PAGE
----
In an interview situation a while back, I was asked to implement my own version of the JavaScript method ` indexOf()`.

```
const indexOf = (arr, n) => {
// your code here
}
```

The function takes in an array of numbers `arr`

and an integer `n`

. The task is to find the index of `n`

in `arr`

. According to the MDN Docs:

The

`indexOf()`

method returns the first index at which a given element can be found in the array, or -1 if it is not present.

This sounds pretty straight-forward. First, you loop through the array, and if `arr[i]`

equals `n`

, the index of `n`

will be ` i`. If `

n` is not included in the array, you return `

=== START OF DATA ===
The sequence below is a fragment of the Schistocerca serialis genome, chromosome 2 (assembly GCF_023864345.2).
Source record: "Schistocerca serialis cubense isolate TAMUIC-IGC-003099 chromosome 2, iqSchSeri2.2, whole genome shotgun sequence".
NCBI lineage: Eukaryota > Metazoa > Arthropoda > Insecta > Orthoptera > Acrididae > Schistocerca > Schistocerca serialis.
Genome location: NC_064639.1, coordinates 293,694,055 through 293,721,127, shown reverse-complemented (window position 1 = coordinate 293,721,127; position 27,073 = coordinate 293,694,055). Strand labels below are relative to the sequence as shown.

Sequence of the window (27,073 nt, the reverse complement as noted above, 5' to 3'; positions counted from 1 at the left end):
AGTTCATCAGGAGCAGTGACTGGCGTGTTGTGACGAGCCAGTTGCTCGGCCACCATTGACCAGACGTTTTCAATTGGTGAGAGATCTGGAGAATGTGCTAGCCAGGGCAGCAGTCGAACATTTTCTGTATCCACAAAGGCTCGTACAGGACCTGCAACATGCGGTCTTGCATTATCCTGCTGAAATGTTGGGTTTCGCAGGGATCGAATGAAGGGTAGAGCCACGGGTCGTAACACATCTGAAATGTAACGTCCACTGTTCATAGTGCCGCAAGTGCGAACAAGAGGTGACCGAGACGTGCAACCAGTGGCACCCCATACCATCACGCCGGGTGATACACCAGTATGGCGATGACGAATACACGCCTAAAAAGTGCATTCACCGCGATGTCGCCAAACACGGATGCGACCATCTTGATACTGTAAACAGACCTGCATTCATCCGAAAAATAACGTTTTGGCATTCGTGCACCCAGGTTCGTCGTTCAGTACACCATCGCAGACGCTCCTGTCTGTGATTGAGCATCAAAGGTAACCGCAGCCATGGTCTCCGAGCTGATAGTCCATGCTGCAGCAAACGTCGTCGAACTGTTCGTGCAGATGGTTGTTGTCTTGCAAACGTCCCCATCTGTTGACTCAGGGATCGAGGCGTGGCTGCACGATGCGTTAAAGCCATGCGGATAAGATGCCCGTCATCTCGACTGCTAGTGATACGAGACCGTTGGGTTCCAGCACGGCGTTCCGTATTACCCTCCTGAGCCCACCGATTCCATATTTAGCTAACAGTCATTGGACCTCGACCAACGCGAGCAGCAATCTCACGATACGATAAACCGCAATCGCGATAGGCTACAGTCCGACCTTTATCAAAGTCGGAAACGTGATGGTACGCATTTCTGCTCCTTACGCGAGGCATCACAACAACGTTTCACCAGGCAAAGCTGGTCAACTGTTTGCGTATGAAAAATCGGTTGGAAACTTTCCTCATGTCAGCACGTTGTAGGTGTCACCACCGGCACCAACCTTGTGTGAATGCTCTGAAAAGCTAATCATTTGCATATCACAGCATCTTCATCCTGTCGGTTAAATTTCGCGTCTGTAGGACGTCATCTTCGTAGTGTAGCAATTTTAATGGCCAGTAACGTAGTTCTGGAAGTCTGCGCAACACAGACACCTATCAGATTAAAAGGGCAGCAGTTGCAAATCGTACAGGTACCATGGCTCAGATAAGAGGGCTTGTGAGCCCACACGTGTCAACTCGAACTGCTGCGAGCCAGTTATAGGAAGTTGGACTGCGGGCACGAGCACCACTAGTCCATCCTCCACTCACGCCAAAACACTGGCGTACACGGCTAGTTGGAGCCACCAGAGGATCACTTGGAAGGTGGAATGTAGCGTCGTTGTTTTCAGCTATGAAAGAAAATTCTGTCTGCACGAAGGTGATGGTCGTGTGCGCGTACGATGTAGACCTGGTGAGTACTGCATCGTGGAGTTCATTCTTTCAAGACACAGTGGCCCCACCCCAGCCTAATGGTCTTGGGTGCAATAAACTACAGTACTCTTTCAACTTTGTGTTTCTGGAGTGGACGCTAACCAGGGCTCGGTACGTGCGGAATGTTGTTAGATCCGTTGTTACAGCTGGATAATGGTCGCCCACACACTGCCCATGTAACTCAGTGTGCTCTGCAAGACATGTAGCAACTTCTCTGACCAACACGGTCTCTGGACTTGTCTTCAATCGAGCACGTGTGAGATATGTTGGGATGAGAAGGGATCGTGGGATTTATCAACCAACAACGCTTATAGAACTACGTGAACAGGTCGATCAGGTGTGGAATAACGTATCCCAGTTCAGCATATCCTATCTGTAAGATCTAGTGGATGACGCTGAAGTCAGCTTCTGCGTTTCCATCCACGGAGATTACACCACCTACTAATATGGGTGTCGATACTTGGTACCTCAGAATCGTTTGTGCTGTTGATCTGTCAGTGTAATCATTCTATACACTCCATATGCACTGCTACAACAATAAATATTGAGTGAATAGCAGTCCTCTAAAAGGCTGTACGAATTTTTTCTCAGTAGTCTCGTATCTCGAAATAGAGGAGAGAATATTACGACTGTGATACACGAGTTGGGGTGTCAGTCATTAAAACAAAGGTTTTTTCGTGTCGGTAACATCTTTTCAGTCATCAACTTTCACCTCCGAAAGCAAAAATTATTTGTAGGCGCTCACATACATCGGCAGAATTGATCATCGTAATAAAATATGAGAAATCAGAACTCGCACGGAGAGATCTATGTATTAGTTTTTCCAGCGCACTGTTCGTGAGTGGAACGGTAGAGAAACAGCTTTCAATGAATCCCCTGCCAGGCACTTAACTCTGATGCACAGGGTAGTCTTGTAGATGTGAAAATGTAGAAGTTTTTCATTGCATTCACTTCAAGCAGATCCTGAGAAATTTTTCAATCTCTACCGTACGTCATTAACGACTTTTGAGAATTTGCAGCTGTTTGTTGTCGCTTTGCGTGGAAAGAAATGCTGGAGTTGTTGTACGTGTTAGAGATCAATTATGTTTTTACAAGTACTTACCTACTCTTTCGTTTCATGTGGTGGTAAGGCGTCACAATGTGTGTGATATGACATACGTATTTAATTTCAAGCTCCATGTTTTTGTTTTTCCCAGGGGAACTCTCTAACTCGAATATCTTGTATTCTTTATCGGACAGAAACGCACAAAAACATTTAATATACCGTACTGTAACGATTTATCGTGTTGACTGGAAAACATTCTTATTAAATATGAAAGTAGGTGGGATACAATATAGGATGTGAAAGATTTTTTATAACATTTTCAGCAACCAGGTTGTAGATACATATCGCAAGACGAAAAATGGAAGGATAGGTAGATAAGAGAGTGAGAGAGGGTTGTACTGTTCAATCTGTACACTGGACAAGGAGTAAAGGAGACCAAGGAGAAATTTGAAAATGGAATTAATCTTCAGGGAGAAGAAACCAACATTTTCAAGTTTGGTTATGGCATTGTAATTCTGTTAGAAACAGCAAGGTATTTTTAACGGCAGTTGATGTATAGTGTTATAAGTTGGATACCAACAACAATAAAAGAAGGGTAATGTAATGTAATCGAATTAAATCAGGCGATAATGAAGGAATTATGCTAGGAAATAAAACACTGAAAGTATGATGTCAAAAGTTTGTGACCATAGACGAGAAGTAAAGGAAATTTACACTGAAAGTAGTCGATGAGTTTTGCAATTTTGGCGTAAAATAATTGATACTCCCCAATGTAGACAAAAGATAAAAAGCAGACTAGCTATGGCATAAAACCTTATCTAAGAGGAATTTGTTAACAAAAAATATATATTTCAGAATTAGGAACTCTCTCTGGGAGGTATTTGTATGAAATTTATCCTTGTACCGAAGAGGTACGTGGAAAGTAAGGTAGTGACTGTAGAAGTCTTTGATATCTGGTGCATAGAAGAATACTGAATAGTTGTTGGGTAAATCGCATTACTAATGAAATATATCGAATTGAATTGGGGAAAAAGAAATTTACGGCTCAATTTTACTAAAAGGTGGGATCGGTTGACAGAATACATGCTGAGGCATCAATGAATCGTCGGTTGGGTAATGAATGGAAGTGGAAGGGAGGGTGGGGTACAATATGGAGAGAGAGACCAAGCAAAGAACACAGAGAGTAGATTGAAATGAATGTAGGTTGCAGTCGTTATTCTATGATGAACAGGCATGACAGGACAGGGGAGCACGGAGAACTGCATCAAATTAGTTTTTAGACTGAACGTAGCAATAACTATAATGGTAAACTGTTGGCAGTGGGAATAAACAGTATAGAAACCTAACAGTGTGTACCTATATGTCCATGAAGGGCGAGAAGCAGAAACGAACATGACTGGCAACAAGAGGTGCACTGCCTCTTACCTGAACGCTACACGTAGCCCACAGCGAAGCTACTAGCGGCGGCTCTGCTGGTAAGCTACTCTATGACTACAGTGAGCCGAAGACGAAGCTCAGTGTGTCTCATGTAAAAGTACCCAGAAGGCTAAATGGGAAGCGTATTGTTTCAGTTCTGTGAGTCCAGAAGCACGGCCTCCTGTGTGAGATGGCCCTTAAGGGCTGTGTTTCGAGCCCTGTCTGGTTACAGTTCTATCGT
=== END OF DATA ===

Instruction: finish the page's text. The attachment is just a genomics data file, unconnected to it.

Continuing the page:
-1` after the loop finishes.

Here is my implementation:

```
const indexOf = (arr, n) => {
for (let i = 0; i < arr.length; i++ ) {
if (arr[i] === n) {
return i;
}
}
return - 1;
}
indexOf([2, 5, 7, 8], 5)) // => 1
indexOf([2, 5, 7, 8], 8)) // => 3
indexOf([2, 5, 7, 8], 3)) // => -1
```

You could make the function slightly faster by storing the length of the array in a variable, and thus avoid calculating the length for every iteration. The final implementation looks like this:

```
const indexOf = (arr, n) => {
const len = arr.length;
for (let i = 0; i < len; i++ ) {
if (arr[i] === n) {
return i;
}
}
return -1;
}
```

**Links:**

MDN Docs: Array.prototype.indexOf()